Ashwoode paused for a good while, with the pen still in his fingers, and his eyes fixed abstractedly upon his sister's
pale face. At length he said,
Do you wish me to make this a quarrel with Blarden? Was there enough to warrant aa duel?
He well knew, however, that he was safe in putting the question, and in anticipating her answer, he calculated rightly the strength of his sister's affection for him.
Oh! no, no, brother no! she cried, with imploring terror; dear brother, you are everything to me now. No, no; promise that you will not!
Well, well, I do, said Ashwoode; but how would you have me act?
Do not ask this man to prolong his visit, replied she; or if he must, at least let me go elsewhere while he remains here.
You have but one female relative in Ireland with a house to receive you, rejoined Ashwoode, and that is Lady Stukely; and I have reason to think she would not like to have you as a guest just now.
Dear Harrydear brother, think of some place, said she, with earnest entreaty. I now feel secure nowhere; that rude man, the very sight of whom affrights me, will not forbear to intrude upon my privacy; alonein my own little roomanywhere in this houseI am equally liable to his intrusions and his rudeness. Dear brother, take pity on methink of some place.
Curse that beast Blarden! muttered Sir Henry Ashwoode, between his teeth. Will nothing ever teach the ruffian one particle of tact or common sense? What good
p.250end could he possibly propose to himself by terrifying the girl?
Ashwoode bit his lips and frowned, while he thought the matter over. At length he said,
I shall speak to Blarden immediately. I begin to think that the man is not fit company for civilized people. I think we must get rid of him at whatever temporary inconvenience, without actual rudeness. Without anything approaching to a quarrel, I can shorten his visit. He shall leave this either to-night or before seven o'clock to-morrow morning.
And you promise there shall be no quarrelno violence? urged she.
Yes, Mary, I do promise, rejoined Ashwoode.
Dear, dear brother, you have set my heart at rest, cried she. Yes, you are my own dear brothermy protector! And with all the warmth and enthusiasm of unsuspecting love, she threw her arms around his neck and kissed her betrayer.
Mary had scarcely left the room in which Sir Henry Ashwoode was seated, when he perceived Blarden sauntering among the trees by the window, with his usual swagger; the young man put on his hat and walked quickly forth to join him; as soon as he had come up with him, Blarden turned, and anticipating him, said,
Well, I have spoken out, and I think she understands me too; at any rate, if she don't, it's no fault of mine.
I wish you had managed it better, said Ashwoode; there is a way of doing these things. You have frightened the foolish girl half out of her wits.
Have I, though? exclaimed Blarden, with a triumphant grin. She's just the girl we wanteasily cowed. I'm glad to hear it. We'll manage herwe'll bring her into training before a weekhang me, but we will.
You began a little too soon, though, urged Ashwoode; you ought to have tried gentle means first.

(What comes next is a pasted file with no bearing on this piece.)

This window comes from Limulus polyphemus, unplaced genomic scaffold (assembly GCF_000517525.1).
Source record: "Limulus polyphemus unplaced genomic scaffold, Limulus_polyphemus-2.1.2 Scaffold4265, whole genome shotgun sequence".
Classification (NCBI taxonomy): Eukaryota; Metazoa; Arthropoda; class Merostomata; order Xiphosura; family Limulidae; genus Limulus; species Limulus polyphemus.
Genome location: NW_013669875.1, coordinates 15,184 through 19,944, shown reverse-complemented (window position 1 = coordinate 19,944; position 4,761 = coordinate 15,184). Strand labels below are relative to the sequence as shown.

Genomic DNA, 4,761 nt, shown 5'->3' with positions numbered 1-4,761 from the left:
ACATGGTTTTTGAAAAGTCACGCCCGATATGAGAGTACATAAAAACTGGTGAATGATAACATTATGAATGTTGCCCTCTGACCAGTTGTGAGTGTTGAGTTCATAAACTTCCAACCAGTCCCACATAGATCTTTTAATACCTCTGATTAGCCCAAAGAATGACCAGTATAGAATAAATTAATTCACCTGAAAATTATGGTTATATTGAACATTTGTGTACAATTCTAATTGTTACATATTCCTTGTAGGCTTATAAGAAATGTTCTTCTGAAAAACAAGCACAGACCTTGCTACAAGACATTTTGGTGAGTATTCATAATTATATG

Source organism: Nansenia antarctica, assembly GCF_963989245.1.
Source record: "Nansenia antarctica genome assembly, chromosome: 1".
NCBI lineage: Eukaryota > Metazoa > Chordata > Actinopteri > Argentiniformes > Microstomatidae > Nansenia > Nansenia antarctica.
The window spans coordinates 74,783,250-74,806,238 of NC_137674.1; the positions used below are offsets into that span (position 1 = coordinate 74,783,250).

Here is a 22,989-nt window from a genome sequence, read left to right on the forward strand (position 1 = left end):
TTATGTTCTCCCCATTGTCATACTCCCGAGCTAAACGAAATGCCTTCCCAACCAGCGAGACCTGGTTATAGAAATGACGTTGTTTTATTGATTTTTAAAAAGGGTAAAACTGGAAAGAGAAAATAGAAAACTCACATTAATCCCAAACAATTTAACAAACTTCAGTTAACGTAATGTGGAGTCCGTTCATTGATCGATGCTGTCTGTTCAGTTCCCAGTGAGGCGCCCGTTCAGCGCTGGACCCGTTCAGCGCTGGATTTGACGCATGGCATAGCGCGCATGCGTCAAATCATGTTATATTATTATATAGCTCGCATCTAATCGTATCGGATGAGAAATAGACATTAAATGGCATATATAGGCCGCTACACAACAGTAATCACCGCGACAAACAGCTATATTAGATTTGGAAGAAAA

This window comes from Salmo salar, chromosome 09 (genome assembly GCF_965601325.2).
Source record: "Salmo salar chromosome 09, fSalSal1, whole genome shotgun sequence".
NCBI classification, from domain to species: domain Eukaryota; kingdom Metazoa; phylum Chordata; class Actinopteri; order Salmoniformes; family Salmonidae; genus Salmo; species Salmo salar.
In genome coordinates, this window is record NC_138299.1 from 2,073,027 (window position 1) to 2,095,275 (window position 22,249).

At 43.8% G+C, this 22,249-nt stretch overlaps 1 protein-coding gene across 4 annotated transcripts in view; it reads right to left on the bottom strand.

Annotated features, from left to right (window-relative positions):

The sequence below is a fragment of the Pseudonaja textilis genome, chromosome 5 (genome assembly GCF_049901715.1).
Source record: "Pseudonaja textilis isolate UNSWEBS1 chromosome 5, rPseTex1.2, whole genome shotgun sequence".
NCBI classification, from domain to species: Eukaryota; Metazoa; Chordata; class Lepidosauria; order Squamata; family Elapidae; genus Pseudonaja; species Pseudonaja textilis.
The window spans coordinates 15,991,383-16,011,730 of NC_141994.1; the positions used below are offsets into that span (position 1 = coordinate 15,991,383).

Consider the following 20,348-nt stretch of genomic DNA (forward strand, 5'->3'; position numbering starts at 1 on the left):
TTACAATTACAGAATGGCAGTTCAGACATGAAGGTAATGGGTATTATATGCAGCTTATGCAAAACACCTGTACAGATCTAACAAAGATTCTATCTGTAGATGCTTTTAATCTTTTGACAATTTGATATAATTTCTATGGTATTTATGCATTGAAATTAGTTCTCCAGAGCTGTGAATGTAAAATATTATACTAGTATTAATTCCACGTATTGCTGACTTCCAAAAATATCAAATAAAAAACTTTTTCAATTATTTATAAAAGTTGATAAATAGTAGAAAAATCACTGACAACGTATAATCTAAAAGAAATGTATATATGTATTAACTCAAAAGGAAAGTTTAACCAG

Devil the morsel of good in them, rejoined Blarden. I see well enough how the wind sitsshe don't like me; and I haven't time to waste in wooing. Once we're buckled, she'll be fond enough of me; matrimony'll turn out smooth enoughI'll take devilish good care of that; but the courtship will be the devil's tough business. We must begin the taming system off-hand; there's no use in shilly shally.
I tell you, rejoined Ashwoode, you have been too precipitateI speak, of course, merely in relation to the policy and expediency of the thing. I don't mean to pretend that constraint may not become necessary hereafter; but just now, and before our plans are well considered, and our arrangements made, I think it was injudicious to frighten
p.251her so. She was talking of leaving the house and going to Lady Stukely's, or, in short, anywhere rather than remain here.
Ashwoode remained silent, and they walked side by side for a time without exchanging a word.
Well, I believe I'm right, cried Blarden, at length; I think our game is plain enough, eh? Don't let her budge an inch. Do you act turnkey, and I'll pay her a visit once a day for fear she'd forget meI'll be her father confessor, eh?ho, ho!and between us I think we'll manage to bring her to before long.
We must take care before we proceed to this extremity that all our agents are trustworthy, said Ashwoode. There is no immediate danger of her attempting an escape, for I told her that you were leaving this either to-night or to-morrow morning, and she's now just as sure as if we had her under lock and key.
Well, what do you advise? Can't you speak out? What's all the delay to lead to? said Blarden.
Merely that we shall have time to adjust our schemes, replied Ashwoode; there is more to be done than perhaps you think of. We must cut off all possibility of correspondence with friends out of doors, and we must guard against suspicion among the servants; they are all fond of her, and there is no knowing what mischief might be done even by the most contemptible agents. Some little preparation before we employ coercion is absolutely indispensable.
Well, then, you'd have me keep out of the way, said Blarden. But mind you, I won't leave this; I like to have my own eye upon my own business.
There is no reason why you should leave it, rejoined Ashwoode. The weather is now cold and broken, so that Mary will seldom leave the house; and when she remains in it, she is almost always in the little drawing-room with her work, and books, and music; with the slightest precaution you can effectually avoid her for a few days.
Well, then, agreeddone and donea fair go on both sides, replied Blarden, but it must not be too long; knock out some scheme that will wind matters up within a fortnight at furthest; be lively, or she shall lead apes, and you swing as sure as there's six sides to a die.